Research Repository

How depressive moods affect the behavior of singly living persons toward their cats

Rieger, G and Turner, DC (1999) 'How depressive moods affect the behavior of singly living persons toward their cats.' Anthrozoos, 12 (4). 224 - 233. ISSN 0892-7936

Full text not available from this repository.

Abstract

This study Investigated how depressive feelings affect the behavior of singly living persons toward their cats. Data from 47 women and 49 men, who were visited at home for one two-hour observation session, were used for the analyses. Just prior to and after the observations, participants filled out a standard questionnaire used to assess momentary mood (EWL). The mood was assigned to one of 14 sub-scales, one of which was "depressiveness." Identical questionnaires were later completed by the same subjects in the absence of the observer (43 women, 45 men), and these results compared with those of questionnaires sent to singly living, former cat owners (28 women, three men). Five behavior elements were found to be affected by depressiveness: 1) intents to interact, 2) the starting of interactions, 3) intents, where the partner is willing to comply and interacts, and 4) head- and flank-rubbing by the cat (using multiple regression, Mann-Whitney U tests and Spearman rank correlations). Results show that the more a person was depressive, the fewer intents to interact were shown. However, the more a person was depressive, the more (s)he started an interaction. This means that depressive persons had an initial inhibition to initiate that was compensated by the presence of the cat. People who felt less depressive after the two hours of the study, owned cats that were more willing to comply with their intents than those whose depressiveness stayed the same or became worse. In human-cat dyads in which the person became more depressive, the person's willingness to comply tended to correlate positively with the cat's willingness to comply. When not in close contact, the cat reacted the same way to all mood scales of the humans. This neutral attitude makes the cat an attractive pacemaker against an inhibition to initiate. Within an interaction the cat is affected by the mood. But only the willingness of the cat to comply seems to be responsible for reducing depressiveness. Female cat owners were also found to be less depressed than former owners.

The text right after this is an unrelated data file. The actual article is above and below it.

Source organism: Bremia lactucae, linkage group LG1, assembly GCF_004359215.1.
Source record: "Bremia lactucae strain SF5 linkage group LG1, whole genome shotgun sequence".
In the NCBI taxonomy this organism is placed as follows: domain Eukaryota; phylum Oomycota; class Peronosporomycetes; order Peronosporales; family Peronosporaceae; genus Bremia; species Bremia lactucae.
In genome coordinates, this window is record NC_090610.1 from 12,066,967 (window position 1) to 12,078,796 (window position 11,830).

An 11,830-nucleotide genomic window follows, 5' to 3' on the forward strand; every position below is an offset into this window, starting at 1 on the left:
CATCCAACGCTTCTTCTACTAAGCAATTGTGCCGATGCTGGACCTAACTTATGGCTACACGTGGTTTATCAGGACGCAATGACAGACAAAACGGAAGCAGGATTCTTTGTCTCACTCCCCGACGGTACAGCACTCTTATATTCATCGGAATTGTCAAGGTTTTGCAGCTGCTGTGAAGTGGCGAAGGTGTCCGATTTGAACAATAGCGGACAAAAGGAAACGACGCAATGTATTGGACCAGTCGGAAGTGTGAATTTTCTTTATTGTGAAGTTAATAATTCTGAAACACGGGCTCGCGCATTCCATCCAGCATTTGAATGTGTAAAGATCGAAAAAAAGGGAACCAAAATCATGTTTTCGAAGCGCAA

Item Type: Article
Subjects: B Philosophy. Psychology. Religion > BF Psychology
Divisions: Faculty of Science and Health > Psychology, Department of
Depositing User: Users 161 not found.
Date Deposited: 22 Jul 2015 15:27
Last Modified: 30 Jan 2019 16:21
URI: http://repository.essex.ac.uk/id/eprint/12963

Actions (login required)

View Item View Item